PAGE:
Families Against Cancer & Toxics
Stop cancer before it starts
by Terry Nordbrock, MPH, MLS
September 12, 2009
Mother of a child diagnosed with leukemia
Investigating disease clusters represents some of the best work public health has ever done. One famous example of a successful disease cluster investigation was John Snow's analysis of the 1854 cholera outbreak in London. Snow used maps of cholera patients overlaid with drinking supply maps to prove that contaminated water caused the disease. Snow acheived a successful public health intervention by removing the pump handle to the water source that was contaminated with sewage, and brought the disease outbreak to an end. While considerable controversy followed his findings that drinking water must be kept separate from the sewage system, it ultimately created a public health revolution with sweeping changes to plumbing and sewage treatment. Of all the public health changes ever done, improvements to drinking water quality have saved the most lives.
But it is never easy to study disease clusters, and cancer poses added challenges because of the long latency period. Between 1961 and 1982, the Center for Disease Control (CDC) investigated 108 community cancer clusters in 29 states and five foreign countries. As they did not identify causation in any of these attempts, they decided to discontinue cancer cluster investigations. But cancer continued to cluster, people continued to call for investigations, and the burden fell to local and state health departments. By the late 1980's, the states, deeply frustrated with their experience investigating clusters, called for a national conference to discuss how to best respond to cancer clusters.
This policy was debated and settled on at the National Conference on Clustering of Health Events, February 16-17, 1989, Atlanta GA. Reports from this conference are gathered in a supplemental edition published by the American Journal of Epidemiology in 1990. Many carcinogens have been identified by workplace clusters or as a result of taking a particular drug (such as DES daughters with adenocarcinoma), but only one carcinogen was identified after studying a community-based cancer cluster (erionite, a type of asbestos naturally occurring in the village Karain, in Turkey). Was studying clusters worth all the trouble?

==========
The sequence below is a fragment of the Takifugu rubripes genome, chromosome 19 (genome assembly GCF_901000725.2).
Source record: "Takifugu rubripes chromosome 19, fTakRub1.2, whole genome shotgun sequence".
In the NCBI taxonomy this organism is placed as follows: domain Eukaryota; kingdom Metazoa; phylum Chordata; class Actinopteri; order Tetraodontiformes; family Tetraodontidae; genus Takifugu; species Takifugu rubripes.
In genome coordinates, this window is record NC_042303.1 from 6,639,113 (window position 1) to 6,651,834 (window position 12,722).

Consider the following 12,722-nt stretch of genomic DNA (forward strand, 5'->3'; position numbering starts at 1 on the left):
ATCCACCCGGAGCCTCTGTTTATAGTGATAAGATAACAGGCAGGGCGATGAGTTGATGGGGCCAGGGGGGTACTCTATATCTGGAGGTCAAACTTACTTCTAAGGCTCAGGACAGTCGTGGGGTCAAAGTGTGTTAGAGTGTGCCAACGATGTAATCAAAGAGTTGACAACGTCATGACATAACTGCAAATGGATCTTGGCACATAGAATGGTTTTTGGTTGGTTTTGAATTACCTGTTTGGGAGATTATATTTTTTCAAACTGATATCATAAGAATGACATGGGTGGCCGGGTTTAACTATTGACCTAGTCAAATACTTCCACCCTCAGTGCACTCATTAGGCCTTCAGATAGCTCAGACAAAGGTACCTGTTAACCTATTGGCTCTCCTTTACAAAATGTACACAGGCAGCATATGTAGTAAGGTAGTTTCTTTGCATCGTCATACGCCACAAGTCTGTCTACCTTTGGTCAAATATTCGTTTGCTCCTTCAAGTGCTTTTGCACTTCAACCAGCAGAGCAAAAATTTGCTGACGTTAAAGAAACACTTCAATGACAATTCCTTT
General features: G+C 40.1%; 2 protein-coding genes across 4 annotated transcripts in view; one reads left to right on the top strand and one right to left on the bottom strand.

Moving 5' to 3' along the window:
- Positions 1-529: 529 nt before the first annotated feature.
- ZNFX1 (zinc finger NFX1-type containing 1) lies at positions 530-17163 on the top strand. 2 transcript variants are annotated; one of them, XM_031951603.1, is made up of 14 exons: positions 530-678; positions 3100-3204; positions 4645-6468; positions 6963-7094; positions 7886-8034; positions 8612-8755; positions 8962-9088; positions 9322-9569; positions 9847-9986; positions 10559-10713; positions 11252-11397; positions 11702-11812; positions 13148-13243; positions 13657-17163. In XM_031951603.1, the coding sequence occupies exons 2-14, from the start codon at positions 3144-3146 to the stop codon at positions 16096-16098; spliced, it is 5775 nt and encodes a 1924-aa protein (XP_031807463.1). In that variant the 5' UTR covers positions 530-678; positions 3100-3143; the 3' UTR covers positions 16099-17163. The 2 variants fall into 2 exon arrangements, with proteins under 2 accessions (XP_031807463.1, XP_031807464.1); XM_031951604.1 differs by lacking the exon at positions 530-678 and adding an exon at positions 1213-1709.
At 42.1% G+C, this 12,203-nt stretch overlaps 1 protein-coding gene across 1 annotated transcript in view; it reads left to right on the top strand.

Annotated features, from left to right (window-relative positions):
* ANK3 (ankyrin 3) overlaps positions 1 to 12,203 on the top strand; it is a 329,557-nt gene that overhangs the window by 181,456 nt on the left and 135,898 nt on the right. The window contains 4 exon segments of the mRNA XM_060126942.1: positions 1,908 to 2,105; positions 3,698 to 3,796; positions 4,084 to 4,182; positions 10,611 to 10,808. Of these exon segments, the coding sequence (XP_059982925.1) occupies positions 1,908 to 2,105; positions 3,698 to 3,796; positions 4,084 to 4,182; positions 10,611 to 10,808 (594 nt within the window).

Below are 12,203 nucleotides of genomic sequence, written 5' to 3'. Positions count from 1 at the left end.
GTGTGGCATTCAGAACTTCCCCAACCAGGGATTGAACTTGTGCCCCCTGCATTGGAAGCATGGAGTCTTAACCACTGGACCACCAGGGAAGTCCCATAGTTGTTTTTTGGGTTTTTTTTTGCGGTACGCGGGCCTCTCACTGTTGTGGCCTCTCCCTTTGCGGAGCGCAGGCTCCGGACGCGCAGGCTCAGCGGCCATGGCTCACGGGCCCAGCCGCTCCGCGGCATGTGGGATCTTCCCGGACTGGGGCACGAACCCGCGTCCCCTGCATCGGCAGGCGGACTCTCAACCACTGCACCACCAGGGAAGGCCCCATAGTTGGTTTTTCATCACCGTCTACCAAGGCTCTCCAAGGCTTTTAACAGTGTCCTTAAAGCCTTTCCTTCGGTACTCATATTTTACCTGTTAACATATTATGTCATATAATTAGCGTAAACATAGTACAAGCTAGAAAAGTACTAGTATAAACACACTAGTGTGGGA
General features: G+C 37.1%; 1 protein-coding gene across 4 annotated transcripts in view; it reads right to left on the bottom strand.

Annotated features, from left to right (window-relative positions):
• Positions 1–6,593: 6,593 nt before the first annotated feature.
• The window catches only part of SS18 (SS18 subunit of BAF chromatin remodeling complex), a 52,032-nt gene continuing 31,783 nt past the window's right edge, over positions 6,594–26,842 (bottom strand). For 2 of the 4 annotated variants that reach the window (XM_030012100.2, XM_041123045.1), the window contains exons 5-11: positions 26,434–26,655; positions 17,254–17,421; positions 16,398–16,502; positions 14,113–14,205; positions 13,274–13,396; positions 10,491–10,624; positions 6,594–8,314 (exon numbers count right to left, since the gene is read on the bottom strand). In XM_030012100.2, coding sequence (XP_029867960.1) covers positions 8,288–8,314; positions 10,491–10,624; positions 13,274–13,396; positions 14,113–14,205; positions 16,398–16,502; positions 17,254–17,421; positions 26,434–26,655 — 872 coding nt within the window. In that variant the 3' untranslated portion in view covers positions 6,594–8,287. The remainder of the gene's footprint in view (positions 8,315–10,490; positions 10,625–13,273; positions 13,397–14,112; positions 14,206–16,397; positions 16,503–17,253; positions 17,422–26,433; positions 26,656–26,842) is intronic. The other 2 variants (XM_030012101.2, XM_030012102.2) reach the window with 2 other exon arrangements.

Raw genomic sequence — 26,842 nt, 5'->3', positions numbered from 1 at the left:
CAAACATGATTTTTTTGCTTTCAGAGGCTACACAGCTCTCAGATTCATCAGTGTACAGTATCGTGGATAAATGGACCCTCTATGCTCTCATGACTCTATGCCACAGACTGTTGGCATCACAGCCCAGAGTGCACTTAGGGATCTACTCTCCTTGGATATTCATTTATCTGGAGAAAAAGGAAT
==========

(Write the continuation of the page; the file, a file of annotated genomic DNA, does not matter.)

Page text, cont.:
Public health leaders argued all sides of this controversy, but ultimately the people against studying clusters carried the day. Foremost among these was Alan Bender of the Minnesota Department of Public Health: "The reality is that [cluster investigations are] an absolute, total and complete waste of taxpayer dollars," The decisions from that conference led to publication of the CDC's 1990 "Guidelines for Investigating Clusters of Health Events," which is in widespread use by states today. It reads, "the unofficial consensus among workers in public health is that most reports of clusters do not lead to a meaningful outcome." Yet, "report of clusters cannot be ignored. The health agency must develop an approach that maintains community relations and that manages clusters without excessively depleting resources." [emphasis mine]. Some describe this going-through-the-motions approach as "waste, fraud and abuse."
When sixteen children in tiny Fallon, Nevada, were diagnosed with leukemia in five years, CDC undertook a cluster investigation for the first time in two decades. Many theories were raised about exposures that might be involved, including jet fuel, aboveground nuclear testing, EMF activity from Fallon Naval Air Station, heavy metals exposure to arsenic, uranium and tungsten. Nevertheless, after a few years CDC/ATSDR concluded their studies, having found no conclusive cause, but boldly clearing the Fallon Naval Air Station (NAS) of any blame: "After evaluating environmental data and toxicological and medical information, ATSDR concludes there are no past, current or future public health hazards from exposures to NAS-related substances in the environment." .Fallon families criticize the study, pointing to the Memorandum of Understanding that gives the Navy the right to review documents before ATSDR releases them. They are suing to obtain 2000 pages of correspondence between the Navy and the ATSDR, but despite a judge ordering the Navy to comply with their FOIA request, only one page of information has been released to date.
CDC is also involved in the Sierra Vista, AZ childhood leukemia cluster, offering bio-sampling to measure the levels of ~150 chemicals in the bodies of case familes and comparison families.
The childhood leukemia cluster investigations in Woburn, Massachusetts, and Toms River, New Jersey, have been tremendous successes, finding that exposure to TCE in the drinking water was associated with increased
incidence of leukemia. The Toms River study cost $25 million dollars but was worth every penny, because this advance in public health knowledge will directly save lives. Massachusetts has reduced use of TCE by 90%, and safe alternatives are becoming more readily available.
Cancer cluster investigations may be difficult to perform, but the work is essential. It may lead to another revolution improving the quality of our drinking water, food, and air. It may well create a public health intervention as sweeping as John Snow's cholera findings.